TaQuon Marshall burst onto the scene last season showing the Yellow Jackets a bright future. In year two as a starter what can we expect to see from him, and what changes are happening around him to make him more effective?
TaQuon Marshall’s emergence into the starting Quarterback role for the Yellow Jackets last season gave a shot of electricity to Georgia Tech’s offense. We all know his background by now, being originally signed to play A-back and then being converted to Quarterback for Paul Johnson. He positioned himself with a huge spring becoming the natural successor to Justin Thomas.
He stepped into the role beautifully compiling a stat line of 247 rushing attempts for 1,146 yards and 17 touchdowns. The harder of the lines to read is his passing numbers which were 43 completions in 116 attempts for an abysmal 37.1% completion percentage and 10 touchdowns.
Five interceptions scattered throughout the last four games of the season were not deciding factors, but certainly contributed to a late-season collapse for the offense, and their failure to keep the pressure on tight games.
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Marshall’s total stat lines are good for a Georgia Tech Quarterback, but that completion number has to come up this season if the Jackets have any chance of getting back to the postseason. Marshall also took a few sacks for major losses, that put Tech in hard down and distance positions throughout the season. These are technical issues that are easily corrected and not solely on Marshall either.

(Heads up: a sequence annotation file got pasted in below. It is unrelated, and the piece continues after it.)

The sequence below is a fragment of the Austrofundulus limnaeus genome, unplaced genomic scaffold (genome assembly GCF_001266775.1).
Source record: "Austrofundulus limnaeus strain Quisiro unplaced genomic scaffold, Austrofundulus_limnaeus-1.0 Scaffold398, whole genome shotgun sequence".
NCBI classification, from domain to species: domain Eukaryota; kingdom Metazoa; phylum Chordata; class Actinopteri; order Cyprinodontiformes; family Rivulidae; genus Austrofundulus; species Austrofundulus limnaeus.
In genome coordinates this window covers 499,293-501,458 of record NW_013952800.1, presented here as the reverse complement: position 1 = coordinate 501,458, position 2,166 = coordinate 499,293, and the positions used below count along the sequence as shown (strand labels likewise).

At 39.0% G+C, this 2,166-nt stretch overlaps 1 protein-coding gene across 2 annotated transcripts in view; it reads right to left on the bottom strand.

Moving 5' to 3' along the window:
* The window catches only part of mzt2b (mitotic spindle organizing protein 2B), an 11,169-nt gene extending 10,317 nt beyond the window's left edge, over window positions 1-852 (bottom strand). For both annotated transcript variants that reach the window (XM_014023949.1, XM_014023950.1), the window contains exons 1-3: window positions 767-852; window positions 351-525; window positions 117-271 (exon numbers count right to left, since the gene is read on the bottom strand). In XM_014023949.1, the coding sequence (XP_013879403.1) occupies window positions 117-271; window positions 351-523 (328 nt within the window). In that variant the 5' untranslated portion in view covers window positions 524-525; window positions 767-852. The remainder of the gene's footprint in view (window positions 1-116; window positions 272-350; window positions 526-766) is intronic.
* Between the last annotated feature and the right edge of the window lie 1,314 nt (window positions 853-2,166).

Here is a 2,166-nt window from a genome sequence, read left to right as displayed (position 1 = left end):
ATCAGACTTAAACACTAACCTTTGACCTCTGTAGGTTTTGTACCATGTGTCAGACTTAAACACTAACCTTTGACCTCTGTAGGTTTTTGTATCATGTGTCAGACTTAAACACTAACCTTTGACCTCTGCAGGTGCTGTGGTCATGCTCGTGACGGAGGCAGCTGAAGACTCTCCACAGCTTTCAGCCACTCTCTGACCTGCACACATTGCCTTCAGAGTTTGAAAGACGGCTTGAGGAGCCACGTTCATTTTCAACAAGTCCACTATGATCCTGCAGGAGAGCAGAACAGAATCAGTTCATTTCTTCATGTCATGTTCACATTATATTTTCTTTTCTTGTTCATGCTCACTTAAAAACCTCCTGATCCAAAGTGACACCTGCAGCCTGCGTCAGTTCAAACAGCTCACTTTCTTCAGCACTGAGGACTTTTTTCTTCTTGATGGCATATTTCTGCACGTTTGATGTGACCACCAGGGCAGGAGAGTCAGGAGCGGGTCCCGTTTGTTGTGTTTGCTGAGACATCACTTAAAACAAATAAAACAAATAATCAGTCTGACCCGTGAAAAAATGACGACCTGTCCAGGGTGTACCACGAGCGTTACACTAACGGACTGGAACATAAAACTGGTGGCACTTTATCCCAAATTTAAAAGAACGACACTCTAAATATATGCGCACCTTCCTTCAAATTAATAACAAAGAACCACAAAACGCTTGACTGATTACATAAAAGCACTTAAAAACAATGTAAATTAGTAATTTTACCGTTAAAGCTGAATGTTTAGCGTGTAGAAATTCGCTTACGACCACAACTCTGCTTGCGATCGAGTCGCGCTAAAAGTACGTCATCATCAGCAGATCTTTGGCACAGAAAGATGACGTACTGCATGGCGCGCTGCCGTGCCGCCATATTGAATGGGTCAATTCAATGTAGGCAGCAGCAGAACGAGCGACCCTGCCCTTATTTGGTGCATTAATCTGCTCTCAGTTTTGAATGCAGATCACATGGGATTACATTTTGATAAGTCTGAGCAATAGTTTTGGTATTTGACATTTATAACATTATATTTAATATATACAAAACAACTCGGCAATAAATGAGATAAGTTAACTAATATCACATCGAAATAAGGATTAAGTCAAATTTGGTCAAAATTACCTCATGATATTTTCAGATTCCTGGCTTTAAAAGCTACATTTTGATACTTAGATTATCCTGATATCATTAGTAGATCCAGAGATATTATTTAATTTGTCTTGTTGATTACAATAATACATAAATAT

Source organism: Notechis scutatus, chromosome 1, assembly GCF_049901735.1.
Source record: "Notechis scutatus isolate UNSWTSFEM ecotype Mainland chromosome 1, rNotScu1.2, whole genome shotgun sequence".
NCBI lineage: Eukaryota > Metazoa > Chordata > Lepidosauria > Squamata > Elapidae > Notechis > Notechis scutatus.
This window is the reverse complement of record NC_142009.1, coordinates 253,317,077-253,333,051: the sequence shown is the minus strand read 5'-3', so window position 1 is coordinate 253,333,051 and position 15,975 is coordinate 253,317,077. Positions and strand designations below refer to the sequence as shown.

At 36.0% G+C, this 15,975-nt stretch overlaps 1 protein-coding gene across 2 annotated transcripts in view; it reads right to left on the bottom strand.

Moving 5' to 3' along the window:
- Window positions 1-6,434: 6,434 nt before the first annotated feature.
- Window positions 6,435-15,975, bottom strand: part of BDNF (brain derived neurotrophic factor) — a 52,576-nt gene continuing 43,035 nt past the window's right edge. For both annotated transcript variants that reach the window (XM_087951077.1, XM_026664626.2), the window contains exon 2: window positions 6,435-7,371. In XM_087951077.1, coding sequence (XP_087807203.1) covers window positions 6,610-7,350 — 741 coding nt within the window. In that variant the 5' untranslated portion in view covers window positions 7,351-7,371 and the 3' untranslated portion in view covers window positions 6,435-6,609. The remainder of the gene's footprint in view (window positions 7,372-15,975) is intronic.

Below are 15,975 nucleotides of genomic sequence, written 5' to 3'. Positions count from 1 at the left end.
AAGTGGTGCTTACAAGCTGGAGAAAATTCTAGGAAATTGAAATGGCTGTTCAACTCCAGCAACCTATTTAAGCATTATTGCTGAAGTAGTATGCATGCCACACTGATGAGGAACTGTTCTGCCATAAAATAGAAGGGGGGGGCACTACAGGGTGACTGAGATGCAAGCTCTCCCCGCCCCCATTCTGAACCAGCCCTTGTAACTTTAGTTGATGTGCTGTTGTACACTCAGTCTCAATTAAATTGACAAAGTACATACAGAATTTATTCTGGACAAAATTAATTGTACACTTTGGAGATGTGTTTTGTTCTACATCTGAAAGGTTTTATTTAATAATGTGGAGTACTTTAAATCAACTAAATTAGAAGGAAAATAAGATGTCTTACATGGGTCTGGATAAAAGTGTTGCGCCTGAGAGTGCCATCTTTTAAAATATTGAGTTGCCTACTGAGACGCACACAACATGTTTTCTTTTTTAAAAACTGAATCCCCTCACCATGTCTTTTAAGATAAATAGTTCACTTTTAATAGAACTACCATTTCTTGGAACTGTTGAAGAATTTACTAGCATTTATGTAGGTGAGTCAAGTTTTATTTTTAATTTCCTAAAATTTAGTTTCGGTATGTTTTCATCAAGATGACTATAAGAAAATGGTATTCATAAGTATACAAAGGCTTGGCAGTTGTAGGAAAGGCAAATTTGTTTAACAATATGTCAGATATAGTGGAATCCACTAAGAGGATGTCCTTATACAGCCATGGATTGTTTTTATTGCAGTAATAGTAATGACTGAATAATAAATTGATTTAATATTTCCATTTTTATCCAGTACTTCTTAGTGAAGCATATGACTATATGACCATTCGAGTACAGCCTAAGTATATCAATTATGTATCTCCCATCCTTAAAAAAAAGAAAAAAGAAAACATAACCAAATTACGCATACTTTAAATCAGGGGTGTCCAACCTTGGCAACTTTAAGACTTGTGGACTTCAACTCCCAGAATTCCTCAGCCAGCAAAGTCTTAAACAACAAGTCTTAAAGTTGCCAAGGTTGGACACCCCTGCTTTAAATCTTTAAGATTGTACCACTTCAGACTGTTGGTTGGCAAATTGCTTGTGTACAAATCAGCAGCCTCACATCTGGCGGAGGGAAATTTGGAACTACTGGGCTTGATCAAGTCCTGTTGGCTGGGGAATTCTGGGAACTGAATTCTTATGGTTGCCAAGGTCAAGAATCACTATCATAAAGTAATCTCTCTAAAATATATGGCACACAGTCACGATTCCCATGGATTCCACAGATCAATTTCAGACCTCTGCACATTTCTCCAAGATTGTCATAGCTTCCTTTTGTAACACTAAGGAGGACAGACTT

The question remains however if Marshall will take a step back in what will be his Junior season on the Flats. One side of that equation will depend on being able to replace number one receiver, Ricky Jeune. His counterpart Brad Stewart will be returning for his senior season, and while being dependable as a pass catcher in all situations, he does not give you the feeling of being the “guy” for that role.
Enter Jalen Camp, who has emerged from spring practice as having strong potential to be the next best thing to happen to Tech’s offense. The downside of that, however, is that Camp is inexperienced in game situations and will have to prove himself before the mantle can be passed.
The next question mark in this list is going to be offensive line play. If you watch any of Marshall’s big touchdown runs from the past season you will almost always see Jahaziel Lee out in front throwing a block. Unfortunately, inconsistent play from both sides of the O-Line last season left perimeter plays to minimum effectiveness, which really hurt the effectiveness of Marshall not just rushing but also in pass protection. Ole Miss transfer Jack DeFoor and Bailey Ivemeyer will also be critical to success all along the line this season.
With all of these things in consideration, it is hard to truly know if Marshall will take a step back next season or explode to a Heisman candidacy. No matter what happens it feels like the Quarterback will be in a pretty solid position to continue his reign as a starter for the Yellow Jacket offense.